Dr. Vavra:  The first and most important point is that it MUST be a merge of all modalities.  A client should never be told that “this way” is the only way to treat their animal, whether it be conventional medicine, or acupuncture, or chiropractic care, or homeopathy…  If any practitioner says this they should go for a second opinion, or third opinion.  Secondly, I think many people are put off by the term “holistic”.  They believe if they see a holistic veterinarian they will be told that all conventional medicine is bad and they should stop all medications, vaccines, and other therapies.  This is not true.  The best practitioner will use a combination of therapies to help the pet, and the veterinarians should work together to formulate the best treatment.  And last, they should ask themselves if they are happy with the results of the specific treatment their pet is receiving.  What about side effects?  Are the painkillers still working?  Has the cancer returned?  If the current treatment, whatever it is, is no longer working for their pet, they should ask their veterinarian to help them find someone who can answer their questions about alternative therapies.   Are there any books and/or articles that you recommend for pet owners that would like to become more acquainted with holistic practices for their pets?

Dr. Vavra:  My favorite book for clients about Chinese Medicine is  Four Paws Five Directions :by Cheryl Schwartz DVM.  This discusses Traditional Chinese Medicine theory and how it is applied using acupressure, herbals, and food.   

I also like Natural Healing for Dogs and Cats A-Z, also by Cheryl Schwartz DVM.  Two other books that discuss acupressure are Acu-Cat, A Guide to Feline Acupressure, and The Well Connected Dog, A Guide To Canine Acupressure, both by Amy Snow and Nancy Zidonis There are many books out there about treating animals in a more natural way and it is important that clients discuss any treatments with their veterinarian or a veterinarian who is interested in holistic therapies.  Credentials are always important when looking for a qualified holistic practitioner, what should a client look for when searching for a holistic veterinarian for their companion?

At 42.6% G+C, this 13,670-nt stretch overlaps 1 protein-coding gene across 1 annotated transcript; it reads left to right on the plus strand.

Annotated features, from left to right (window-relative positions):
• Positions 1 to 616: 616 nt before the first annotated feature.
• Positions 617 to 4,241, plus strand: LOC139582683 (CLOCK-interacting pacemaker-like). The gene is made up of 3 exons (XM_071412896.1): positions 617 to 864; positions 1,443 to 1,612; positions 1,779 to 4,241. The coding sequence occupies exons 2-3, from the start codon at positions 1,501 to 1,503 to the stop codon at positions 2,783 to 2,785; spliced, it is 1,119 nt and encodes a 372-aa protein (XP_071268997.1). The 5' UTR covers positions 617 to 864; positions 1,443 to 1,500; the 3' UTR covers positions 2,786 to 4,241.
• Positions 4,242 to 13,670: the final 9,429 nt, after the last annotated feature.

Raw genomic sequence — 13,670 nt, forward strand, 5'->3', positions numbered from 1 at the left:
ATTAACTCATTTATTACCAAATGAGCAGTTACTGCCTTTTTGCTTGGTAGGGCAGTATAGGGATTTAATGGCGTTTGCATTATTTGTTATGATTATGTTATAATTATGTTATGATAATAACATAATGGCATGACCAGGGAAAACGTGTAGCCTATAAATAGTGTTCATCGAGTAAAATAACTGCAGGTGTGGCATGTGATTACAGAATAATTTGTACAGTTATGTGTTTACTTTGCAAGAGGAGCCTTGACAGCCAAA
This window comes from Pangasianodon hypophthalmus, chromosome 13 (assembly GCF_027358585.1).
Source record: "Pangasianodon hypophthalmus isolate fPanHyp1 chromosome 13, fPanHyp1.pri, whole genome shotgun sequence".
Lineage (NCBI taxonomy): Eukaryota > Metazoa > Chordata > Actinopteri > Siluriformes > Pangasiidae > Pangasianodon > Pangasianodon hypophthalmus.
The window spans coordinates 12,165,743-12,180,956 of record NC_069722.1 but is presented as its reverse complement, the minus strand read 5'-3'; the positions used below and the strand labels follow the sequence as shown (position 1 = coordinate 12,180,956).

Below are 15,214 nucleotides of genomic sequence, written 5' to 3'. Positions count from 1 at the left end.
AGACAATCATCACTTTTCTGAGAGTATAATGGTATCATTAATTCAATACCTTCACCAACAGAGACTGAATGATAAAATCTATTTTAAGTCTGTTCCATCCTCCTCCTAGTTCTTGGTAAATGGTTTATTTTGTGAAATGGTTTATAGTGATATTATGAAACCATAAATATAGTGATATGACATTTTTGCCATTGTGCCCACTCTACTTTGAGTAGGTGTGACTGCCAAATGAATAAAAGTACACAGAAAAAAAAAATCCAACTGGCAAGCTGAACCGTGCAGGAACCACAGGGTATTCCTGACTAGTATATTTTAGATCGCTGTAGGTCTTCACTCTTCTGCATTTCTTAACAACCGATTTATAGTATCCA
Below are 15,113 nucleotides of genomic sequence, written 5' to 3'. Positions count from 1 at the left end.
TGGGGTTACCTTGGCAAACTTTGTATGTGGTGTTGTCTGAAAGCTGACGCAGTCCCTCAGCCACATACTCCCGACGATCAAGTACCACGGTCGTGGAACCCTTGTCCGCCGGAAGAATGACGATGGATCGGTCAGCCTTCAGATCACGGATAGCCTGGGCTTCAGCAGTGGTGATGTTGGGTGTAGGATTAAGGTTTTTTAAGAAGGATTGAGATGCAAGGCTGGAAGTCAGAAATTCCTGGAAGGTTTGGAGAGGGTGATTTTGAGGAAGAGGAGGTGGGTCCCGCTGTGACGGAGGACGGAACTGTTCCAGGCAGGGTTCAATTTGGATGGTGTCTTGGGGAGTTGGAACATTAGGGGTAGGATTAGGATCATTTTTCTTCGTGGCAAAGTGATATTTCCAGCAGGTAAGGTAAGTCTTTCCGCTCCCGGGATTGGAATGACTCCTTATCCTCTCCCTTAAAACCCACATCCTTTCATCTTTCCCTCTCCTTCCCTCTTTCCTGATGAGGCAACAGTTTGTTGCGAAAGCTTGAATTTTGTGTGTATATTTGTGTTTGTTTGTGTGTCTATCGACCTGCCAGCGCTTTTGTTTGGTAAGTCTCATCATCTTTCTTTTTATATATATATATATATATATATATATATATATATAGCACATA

Dr. Vavra:  Many modalities now have certification courses.  Veterinarians who practice acupuncture, chiropractic care, and homeopathy can and should be certified.  Holistic medicine is slowly becoming more acceptable by veterinarian clinics that primarily practice Western medicine and techniques.  For those clinics that have not yet opened their doors to holistic care, what advice do you have for them to become more comfortable with this Eastern concept?

Dr. Vavra:  Many veterinarians will refer their patients for alternative therapies as a last resort, when no other treatments are working.  Some will never refer for alternative therapies.  I believe in both these cases the veterinarians are not aware of exactly what conditions can be treated with alternative therapies, or they feel if western medicine is not helping, nothing can. 

Education is the key here.  Becoming more familiar with alternative therapies will help all veterinarians talk about these with their clients and offer more treatment options early in the course of a disease.  Also, more and more clients are seeking treatments other than medications, chemotherapy, or surgeries, or want to minimize these if they can.  They should trust their veterinarian to give them the most recent information or be able to refer them to someone who can.    What is the best way to contact you for an appointment and/or consultation?

Dr. Vavra:  I can be contacted at  I will only be able to answer general questions about Traditional Chinese Medicine and other alternative therapies without actually seeing an animal. 

Closing Thoughts: 

Dr. Vavra:  Traditional Chinese Medicine and other complementary therapies are gaining acceptance and popularity in the United States, but have been practiced in other areas of the world for hundreds and even thousands of years.  I truly believe that it is our responsibility as pet owners and veterinarians to research and offer the best possible care for our loved ones, whether two- or four-legged. would like to personally thank Dr. Carol A. Vavra for taking the time to share her thoughts and experience with our readers!  And our thanks to Hooch for allowing us to photograph him during one of his treatments for hip dysplasia.  If you would like more information about Holistic Medicine, please contact Dr. Carol A. Vavra at

Dr. Carol A. Vavra
Niceville, Florida  United States